Despite supply challenges that have limited patient access, Uruguay has diverted roughly $22 million of cannabis sales away from the illicit sector and into the regulated market, according to a recent report by the country’s cannabis regulatory agency.
Under the South American country’s policy – implementation has been slow since its 2013 passage – adult residents have three legal outlets to obtain recreational marijuana:
- Home growing, which started in 2014.
- Cannabis clubs, which started in 2015.
- Pharmacies, which started July 19, 2017.
The black market stopped receiving $22 million, and the government estimates that 68% of that corresponds to registered users who legally grow at home, 20% who are members of cannabis clubs and 12% from sales in pharmacies.
Supply issues have consistently hindered implementation of the law, leading to a new application process launched Monday to increase the number of producing companies.
So far, only two companies have been granted licenses to grow and sell recreational marijuana to authorized pharmacies, the only retail locations where cannabis can be purchased in Uruguay: ICC Labs, which was recently acquired by Canada’s Aurora Cannabis, and Symbiosis.
Pharmacies sold a total of 1,916 kilograms (4,224 pounds) in the first 500 days sales were allowed, an average of 3.8 kilograms a day.
Total sales in pharmacies amounted to $2.6 million, of which the two producing companies received roughly $1.8 million – just over $100,000 a month each. The remainder went to the pharmacies and the government.
Under the new process, three additional companies will be selected to cultivate recreational marijuana.
Each of the winners will sign a contract with the government to supply 2,000 kilograms a year for five years. Companies not selected will be placed on a waiting list that the government could use for up to three years if it decides to further expand production.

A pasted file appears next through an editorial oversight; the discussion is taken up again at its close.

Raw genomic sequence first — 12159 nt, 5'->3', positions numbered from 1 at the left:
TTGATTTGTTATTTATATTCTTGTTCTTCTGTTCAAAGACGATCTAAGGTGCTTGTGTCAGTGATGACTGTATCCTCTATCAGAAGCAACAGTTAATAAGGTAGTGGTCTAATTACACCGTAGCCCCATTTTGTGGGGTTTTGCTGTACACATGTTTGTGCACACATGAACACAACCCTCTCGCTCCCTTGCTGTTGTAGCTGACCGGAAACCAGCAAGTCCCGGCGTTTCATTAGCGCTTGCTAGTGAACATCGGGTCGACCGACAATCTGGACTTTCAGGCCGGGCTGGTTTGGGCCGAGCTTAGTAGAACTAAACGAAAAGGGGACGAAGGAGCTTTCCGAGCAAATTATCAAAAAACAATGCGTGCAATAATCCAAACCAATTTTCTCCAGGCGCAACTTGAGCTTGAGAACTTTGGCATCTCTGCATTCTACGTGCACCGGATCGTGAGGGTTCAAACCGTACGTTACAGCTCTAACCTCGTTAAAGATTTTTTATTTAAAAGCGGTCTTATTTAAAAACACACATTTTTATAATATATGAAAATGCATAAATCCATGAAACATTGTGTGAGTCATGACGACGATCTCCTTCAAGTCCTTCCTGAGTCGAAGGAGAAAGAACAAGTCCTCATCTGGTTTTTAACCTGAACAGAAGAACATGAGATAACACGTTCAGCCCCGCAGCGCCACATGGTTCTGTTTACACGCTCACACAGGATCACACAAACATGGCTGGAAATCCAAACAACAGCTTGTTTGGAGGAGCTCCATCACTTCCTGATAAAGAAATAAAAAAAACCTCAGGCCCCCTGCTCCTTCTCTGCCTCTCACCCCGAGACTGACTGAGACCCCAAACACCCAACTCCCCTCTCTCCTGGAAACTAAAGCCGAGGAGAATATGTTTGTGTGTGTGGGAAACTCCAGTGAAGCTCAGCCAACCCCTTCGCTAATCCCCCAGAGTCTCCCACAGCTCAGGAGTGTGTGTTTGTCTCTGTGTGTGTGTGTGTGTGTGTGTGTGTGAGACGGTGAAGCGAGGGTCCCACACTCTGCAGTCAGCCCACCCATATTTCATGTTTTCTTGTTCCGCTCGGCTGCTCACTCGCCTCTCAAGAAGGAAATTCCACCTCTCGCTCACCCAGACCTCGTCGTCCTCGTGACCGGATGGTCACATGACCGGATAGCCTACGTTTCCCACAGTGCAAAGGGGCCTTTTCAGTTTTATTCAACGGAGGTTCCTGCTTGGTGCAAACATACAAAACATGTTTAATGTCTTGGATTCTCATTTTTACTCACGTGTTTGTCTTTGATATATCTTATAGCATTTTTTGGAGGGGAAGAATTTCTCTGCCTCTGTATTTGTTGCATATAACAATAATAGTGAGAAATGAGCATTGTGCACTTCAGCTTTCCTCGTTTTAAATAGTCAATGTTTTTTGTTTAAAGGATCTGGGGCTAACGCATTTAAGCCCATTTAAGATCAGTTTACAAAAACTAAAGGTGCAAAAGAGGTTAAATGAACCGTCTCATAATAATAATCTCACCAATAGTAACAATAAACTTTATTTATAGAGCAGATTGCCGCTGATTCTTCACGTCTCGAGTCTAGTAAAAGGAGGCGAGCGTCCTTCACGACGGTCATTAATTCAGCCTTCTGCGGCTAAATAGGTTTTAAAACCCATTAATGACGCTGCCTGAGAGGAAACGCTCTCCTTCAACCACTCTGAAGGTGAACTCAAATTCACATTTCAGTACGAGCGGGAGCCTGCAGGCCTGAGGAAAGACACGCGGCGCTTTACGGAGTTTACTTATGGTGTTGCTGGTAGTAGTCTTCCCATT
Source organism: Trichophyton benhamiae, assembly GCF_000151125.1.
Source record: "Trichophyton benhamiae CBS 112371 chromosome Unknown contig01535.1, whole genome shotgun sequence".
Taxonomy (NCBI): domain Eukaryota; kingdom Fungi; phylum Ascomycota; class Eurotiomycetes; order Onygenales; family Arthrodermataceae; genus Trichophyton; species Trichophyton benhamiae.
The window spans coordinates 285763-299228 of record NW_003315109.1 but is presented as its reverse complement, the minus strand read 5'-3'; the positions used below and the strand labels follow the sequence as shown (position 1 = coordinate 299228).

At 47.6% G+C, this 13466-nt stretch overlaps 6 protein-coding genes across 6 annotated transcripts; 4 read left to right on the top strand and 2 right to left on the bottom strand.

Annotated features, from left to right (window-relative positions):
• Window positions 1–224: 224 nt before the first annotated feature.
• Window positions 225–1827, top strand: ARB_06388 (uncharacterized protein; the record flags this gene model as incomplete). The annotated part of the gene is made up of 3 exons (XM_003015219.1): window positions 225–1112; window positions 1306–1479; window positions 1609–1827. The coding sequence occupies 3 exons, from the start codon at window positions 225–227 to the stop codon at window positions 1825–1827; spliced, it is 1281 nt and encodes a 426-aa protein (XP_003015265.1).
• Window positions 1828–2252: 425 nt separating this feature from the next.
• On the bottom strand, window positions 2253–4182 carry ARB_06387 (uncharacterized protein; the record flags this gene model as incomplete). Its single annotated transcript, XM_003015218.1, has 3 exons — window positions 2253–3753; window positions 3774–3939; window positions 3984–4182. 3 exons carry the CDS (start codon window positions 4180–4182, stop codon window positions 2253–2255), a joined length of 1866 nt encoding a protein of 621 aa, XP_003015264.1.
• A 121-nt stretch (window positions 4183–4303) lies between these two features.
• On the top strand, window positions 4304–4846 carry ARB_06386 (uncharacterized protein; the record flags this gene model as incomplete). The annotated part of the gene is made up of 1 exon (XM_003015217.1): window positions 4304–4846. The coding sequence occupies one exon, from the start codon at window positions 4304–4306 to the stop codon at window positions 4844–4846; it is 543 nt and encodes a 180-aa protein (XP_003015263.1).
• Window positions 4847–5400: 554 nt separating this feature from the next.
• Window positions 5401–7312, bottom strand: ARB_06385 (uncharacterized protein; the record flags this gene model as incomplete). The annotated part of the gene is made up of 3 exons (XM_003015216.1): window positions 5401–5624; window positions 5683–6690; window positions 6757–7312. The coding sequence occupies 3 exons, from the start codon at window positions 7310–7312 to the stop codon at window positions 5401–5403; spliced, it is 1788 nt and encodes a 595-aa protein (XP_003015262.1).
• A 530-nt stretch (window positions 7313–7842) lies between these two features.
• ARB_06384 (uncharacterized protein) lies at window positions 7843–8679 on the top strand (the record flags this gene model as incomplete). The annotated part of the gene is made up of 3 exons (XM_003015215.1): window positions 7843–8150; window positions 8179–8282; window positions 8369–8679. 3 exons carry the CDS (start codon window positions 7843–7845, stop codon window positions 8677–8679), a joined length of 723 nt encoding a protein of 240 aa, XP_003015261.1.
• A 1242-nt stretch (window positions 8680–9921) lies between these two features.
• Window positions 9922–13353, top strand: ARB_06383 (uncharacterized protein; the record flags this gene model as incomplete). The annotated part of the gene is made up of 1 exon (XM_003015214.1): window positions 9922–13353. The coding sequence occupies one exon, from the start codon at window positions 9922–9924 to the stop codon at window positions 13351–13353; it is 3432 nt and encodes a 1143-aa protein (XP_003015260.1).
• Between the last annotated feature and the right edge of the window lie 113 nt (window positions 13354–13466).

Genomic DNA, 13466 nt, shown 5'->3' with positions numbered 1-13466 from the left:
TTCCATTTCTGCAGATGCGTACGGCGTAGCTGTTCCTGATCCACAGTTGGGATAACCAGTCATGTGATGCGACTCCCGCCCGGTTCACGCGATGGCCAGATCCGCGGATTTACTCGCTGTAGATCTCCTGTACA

“The present situation hinders the adequate development of the system and its favorable consequences (such as the reduction of illegal access to cannabis, the progressive expansion of the use of controlled products in their quality and safety, or the changes toward consumption practices of lower risk for the health of the users),” according to a statement released by the Institute for the Regulation and Control of Cannabis (IRCCA), the Uruguayan cannabis regulatory agency.
While the government agency considers the diversion of sales from the illicit market a success, challenges remain for retail pharmacies.
Marijuana Business Daily spoke with Alicia Chavert, owner of La Cabina, one of the only 17 pharmacies where cannabis is legally sold in Uruguay, about the process.
1. Production has been – and still is – the biggest bottleneck.
“We receive product every Wednesday. It never lasts more than 24 hours,” Chavert said. “It’s getting better, but there’s clearly not enough production.”
2. Geographical coverage has been the second bottleneck.
“I have clients that drive 200 kilometers to buy cannabis, because they have no other legal options nearby,” she said. “I have many times more cannabis clients than the total people who live in this town.
“Slowly, the number of pharmacies selling is increasing, but that means less product for each one until production ramps up.”
3. With advertising prohibited, pharmacies have had to develop communication workarounds.
While pharmacies can’t advertise to let their customers know that they have cannabis available, La Cabina created a system using social media to communicate with its clientele.
To let buyers know that there’s product available, the pharmacy changes its Facebook profile picture to green, then to yellow when only a few packages are left, and then it remains red most of the week.
“Otherwise, I’d need to hire a marijuana telephonist,” Chavert said.
4. Focus on building compliance and trust.
“I’ve been asked by worried fathers if their sons were buying cannabis. Of course, I’d never tell them.”
5. Tourists can’t buy, but they can learn – and share what they’ve learned about the business structure.
“That only residents are allowed to buy doesn’t mean that tourists can’t learn how this works,” Chavert said. “Some just come and want to see the packaging. It blows their mind.
“When they go back to their countries, I’m sure they speak about this.”
6. Normalization combats prejudice.
As the legal system continues to grow, Chavert said that acceptance of the good such a program can do for communities has also grown.
“When I started, I had neighbors worried about vagabonds invading our little town,” she said. “Now they realize that those that come to buy marijuana also spend money in other businesses in town, stimulating the local economy.”
7. Customers are thankful for safe supply – even if it is constrained by lack of producers.
There are only two plain-packaged chemovars (plant variants with distinct chemical compositions) available for adult residents – and those are capped at 9% THC.
But, Chavert noted: “It’s incredible how thankful our customers feel. They appreciate being able to buy a safe product in a safe place at a reasonable price.”
Alfredo Pascual can be reached at [email protected]This post was originally published here